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How the U.S. presidency was won (and why it won’t change anything much)

From Al Jazeera:

I appreciate their featuring of one of the “third-party” candidates, Jill Stein from the Green Party (from about the 20:16 mark).

Posts that relate to this, in one way or another:

‘A Period of Persistent Conflict’, or why the United States will bever have another peacetime president (Foreign

Since September 11, 2001, the president has been able to threaten or use military force to achieve a range of foreign policy objectives with few checks and balances or sustained media coverage — to an extent unprecedented in U.S. history. Anything short of deploying large numbers of U.S. ground troops is tolerated, and any executive branch justification for using lethal force is broadly accepted, including the notion that such military operations can continue in perpetuity.

Though both of the presidential candidates claim to want a peaceful world (Mitt Romney used some version of “peace” 12 times in the final presidential debate), it is unlikely that the United States will ever have a peacetime president again.

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Human rghts in Singapore: Always derogated (part 2)

See part 1 here. Alex Au has a post that has more details here (more on this below).

Image courtesy of Wikipedia

To recap: On 24 October 2012, the Handa Centre for Global Governance and Human Rights was scheduled to be opened with a launch at the Singapore Management University (SMU). SMU’s School of Law was to be host of the Centre, and a job for a part-time executive was even advertised before the launch was so unceremoniously cancelled.

On political pressure and wiggle room
The conflict at first blush focused on the naming of the Centre, particularly the words “Human Rights” in it, according to citizens’ journalism website The Online Citizen (TOC), and a “compromise name involving ‘Global Justice’ would have been acceptable” (more comments on this farther below).

This post is the second of a two-parter. It aims to dissect the issue and understand the context for the closure of the Centre – before it was even properly opened. The reasons and motivations for the various actors and stakeholders involved are not so essential here, but they will be taken into account. As such, this piece will cover quite a bit of ground, but may not be sufficient to satisfy everyone’s curiosity or queries.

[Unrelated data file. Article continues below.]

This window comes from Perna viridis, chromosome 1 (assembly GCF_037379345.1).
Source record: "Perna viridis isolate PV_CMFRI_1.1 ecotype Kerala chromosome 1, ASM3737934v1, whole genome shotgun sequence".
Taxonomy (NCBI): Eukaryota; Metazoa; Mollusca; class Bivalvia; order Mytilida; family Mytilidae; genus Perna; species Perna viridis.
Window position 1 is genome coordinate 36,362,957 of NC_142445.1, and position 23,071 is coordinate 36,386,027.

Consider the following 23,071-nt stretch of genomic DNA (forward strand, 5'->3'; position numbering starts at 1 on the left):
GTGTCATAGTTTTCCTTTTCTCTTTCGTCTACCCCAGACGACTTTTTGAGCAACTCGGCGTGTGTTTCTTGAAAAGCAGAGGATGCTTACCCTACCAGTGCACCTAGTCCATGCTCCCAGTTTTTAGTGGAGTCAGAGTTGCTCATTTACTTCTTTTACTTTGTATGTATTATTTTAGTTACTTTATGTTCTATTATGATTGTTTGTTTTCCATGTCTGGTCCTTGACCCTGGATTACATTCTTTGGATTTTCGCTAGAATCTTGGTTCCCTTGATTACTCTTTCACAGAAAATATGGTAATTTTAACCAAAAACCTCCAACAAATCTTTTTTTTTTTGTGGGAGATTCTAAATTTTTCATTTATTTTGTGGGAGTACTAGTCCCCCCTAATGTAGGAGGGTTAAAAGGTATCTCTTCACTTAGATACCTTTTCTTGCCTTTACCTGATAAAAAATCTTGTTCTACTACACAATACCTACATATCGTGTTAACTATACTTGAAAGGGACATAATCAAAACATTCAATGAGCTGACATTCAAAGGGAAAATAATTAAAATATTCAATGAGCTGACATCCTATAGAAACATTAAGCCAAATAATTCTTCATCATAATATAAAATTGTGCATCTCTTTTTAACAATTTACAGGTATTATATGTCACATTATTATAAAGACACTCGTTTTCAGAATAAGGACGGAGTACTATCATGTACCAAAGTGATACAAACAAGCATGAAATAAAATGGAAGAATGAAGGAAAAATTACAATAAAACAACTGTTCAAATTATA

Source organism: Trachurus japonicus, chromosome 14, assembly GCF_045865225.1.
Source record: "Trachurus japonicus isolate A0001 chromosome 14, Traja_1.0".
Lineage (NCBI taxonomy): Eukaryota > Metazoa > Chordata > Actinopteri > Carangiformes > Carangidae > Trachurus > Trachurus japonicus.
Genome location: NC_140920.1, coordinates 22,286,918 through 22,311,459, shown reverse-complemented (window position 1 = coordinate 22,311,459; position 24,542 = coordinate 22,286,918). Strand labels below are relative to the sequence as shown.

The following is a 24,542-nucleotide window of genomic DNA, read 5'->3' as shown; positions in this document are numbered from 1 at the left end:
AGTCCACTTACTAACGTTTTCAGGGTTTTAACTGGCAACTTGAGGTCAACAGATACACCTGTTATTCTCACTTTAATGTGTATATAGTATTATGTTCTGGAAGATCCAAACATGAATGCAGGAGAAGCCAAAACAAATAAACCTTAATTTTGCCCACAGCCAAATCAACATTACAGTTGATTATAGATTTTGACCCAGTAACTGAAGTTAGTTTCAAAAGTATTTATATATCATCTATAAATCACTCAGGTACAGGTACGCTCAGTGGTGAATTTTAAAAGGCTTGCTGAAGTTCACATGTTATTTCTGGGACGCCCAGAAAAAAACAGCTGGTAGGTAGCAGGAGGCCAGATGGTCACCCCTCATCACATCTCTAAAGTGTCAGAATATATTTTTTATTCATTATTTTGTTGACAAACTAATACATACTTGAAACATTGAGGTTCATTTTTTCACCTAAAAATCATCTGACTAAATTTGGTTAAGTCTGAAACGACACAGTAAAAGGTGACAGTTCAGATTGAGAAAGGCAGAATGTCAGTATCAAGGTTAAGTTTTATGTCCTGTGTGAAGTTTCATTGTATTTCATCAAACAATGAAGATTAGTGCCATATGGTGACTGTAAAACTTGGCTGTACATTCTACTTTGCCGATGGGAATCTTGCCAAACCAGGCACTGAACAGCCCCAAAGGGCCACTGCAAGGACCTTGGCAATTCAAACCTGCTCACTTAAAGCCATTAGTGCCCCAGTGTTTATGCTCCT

To begin this exploration, take this part from the TODAY article:

Dr Handa, who is the founder and chairman of Tokyo-based non-profit organisation Worldwide Support for Development (WSD), has also provided funding for Curtin University’s Centre for Human Rights Education.

Dr Handa could not be reached for comment yesterday. But he was quoted by website Singapolitics as saying that, after consulting SMU, the WSD leadership “has decided not to proceed with the organisation of a new centre”. He added that WSD “remains supportive of SMU and will continue to consider future projects in Singapore”.

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“The Pentagon’s grip on Hollywood” (updated 10 July)

 From Al Jazeera‘s ‘Listening Post’ programme, hosted by Richard Gizbert:

The military entertainment complex is an old phenomenon that binds Hollywood with the US military. Known as militainment, it serves both parties well. Filmmakers get access to high tech weaponry – helicopters, jet planes and air craft carriers while the Pentagon gets free and positive publicity.

The latest offering to come from this relationship is Act of Valor and it takes the collaboration one step further. The producers get more than just equipment — they have cast active-duty military personnel in the lead roles, prompting critics to say the lines have become so blurred that it is hard to see where Hollywood ends and Pentagon propaganda begins. In this week’s feature, the Listening Post’s Nic Muirhead looks at the ties between the US military and Hollywood.


This is not just a step “going a little bit beyond propaganda”, as one of the commentators said in the video, but one that reveals a symbiotic relationship between Hollywood and the U.S. regime. One that is about active collaboration between a state’s military establishment and civilian film industry – a collaboration that has been advanced far beyond the days of the Cold War, which had its fair share of propaganda films emanating from Hollywood-Pentagon collaboration.